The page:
Japan tests new Shinkansen bullet train prototype

The next-generation ALFA-X train is on course to become the fastest in the world. Testing will continue for three years, and the train is scheduled to go into use in 2030.

Japan's JR-East rail company unveiled a next-generation Shinkansen bullet train code-named ALFA-X on Thursday. The company said the €82 million ($91 million) 10-car train, which was completed in early May, had already reached speeds of 320 kilometers per hour (190 mph).

Politics | 14.02.2018

The company says that when the train goes into service on some lines in 2030, it will travel at 360 kph. The train is scheduled to be tested at speeds as high as 400 kph over the next three years.

The next-generation train will also be tested with two different nose cones, one that is 16 meters long and another that is 22 meters long (52 and 72 feet, respectively). The nose cones are designed to improve aerodynamics and reduce noise — experts say the train would emit a large boom whenever it entered or exited a tunnel without such a nose cone.

No limits: World's fastest trains

A German world record

By hitting 406 kilometers per hour (252 miles per hour), the German Intercity-Express (ICE) was the fastest train in the world. More than 11,000 horsepower was needed in order for the ICE to reach this speed between the cities of Würzburg and Fulda! But this was 30 years ago and a lot has happened in the meantime — with much of the action in Asia.

No limits: World's fastest trains

France takes the lead

But the German speed dream was short-lived. Just two years later, a French Train a Grande Vitesse (TGV) hit the 515-kilometers-per-hour mark and "pulverized" the German record, as France's state railway still boasts today. In 2007, the latest version, the AGV, reached 574 kilometers per hour. As a rule though, the trains travel at a maximum of 320 kilometers per hour.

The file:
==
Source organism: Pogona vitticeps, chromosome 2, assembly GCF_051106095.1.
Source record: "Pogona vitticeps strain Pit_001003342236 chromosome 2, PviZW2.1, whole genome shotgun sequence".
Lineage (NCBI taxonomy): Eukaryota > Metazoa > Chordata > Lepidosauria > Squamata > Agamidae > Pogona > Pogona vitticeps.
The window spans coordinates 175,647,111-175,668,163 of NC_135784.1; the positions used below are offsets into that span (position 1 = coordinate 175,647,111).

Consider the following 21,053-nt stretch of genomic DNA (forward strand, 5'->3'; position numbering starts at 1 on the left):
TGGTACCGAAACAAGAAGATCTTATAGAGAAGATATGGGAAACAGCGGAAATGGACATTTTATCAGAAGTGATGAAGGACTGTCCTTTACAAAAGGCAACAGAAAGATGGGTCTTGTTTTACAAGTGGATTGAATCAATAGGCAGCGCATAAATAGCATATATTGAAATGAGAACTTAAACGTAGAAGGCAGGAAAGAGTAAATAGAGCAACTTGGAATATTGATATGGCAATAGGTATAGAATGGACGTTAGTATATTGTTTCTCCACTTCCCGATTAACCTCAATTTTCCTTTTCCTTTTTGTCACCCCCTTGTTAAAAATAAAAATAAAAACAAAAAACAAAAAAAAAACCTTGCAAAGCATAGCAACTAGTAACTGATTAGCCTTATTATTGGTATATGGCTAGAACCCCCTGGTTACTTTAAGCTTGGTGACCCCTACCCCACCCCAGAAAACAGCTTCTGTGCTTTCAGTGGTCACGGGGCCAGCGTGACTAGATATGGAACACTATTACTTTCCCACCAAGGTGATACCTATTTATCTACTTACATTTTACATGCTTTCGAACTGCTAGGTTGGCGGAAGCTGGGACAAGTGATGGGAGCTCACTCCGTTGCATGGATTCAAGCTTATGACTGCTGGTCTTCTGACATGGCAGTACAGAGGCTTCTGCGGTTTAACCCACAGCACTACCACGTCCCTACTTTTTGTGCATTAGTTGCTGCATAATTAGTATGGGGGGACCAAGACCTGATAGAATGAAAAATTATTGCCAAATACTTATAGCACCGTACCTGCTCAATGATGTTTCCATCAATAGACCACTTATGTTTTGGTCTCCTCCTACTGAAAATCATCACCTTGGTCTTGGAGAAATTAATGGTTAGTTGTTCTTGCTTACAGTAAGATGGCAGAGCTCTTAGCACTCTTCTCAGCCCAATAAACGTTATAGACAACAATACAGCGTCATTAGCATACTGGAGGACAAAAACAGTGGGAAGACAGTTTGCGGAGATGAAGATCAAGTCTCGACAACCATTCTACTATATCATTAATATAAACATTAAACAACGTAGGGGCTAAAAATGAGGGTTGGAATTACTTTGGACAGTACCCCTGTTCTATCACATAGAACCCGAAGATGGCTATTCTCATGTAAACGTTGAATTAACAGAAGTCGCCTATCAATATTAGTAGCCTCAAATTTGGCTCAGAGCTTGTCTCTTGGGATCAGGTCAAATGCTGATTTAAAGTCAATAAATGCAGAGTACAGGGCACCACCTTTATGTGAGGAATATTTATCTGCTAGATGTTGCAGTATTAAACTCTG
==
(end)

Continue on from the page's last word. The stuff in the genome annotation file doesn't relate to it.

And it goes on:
No limits: World's fastest trains

The one with the nose

The Japanese weren't just standing by the wayside, but developed one of the most iconic trains in the world, the Shinkansen, better known as the bullet train. In normal operation they travel a maximum of 320 kilometers per hour — similar to the French AGV. Incidentally the long nose is not just for looks but there to help eliminate the problem of "tunnel boom" when entering tunnels at high speeds.

No limits: World's fastest trains

China playing catch-up

But the Chinese also want a piece of the record pie. And by now Chinese trains are making it close to the 500-kilometers-per-hour mark. China's new express train Fuxing Hao ("Renaissance") travels up to 350 kilometers per hour between Shanghai and Beijing. It only takes four and a half hours for the 1,300-kilometer journey. In a few years developers want to average 400 kilometers per hour.

No limits: World's fastest trains

Germany puts on the brakes

In 1980, Germans built a test track for a magnetic-levitation or maglev train. This marvel of engineering was driven, guided and held in suspension by powerful electromagnetic forces. During trial runs on a 30-kilometer test track, the train reached speeds of up to 450 kilometers per hour. Billions were invested, but in 2011 the government stopped funding the project.

No limits: World's fastest trains

Fast and up in the air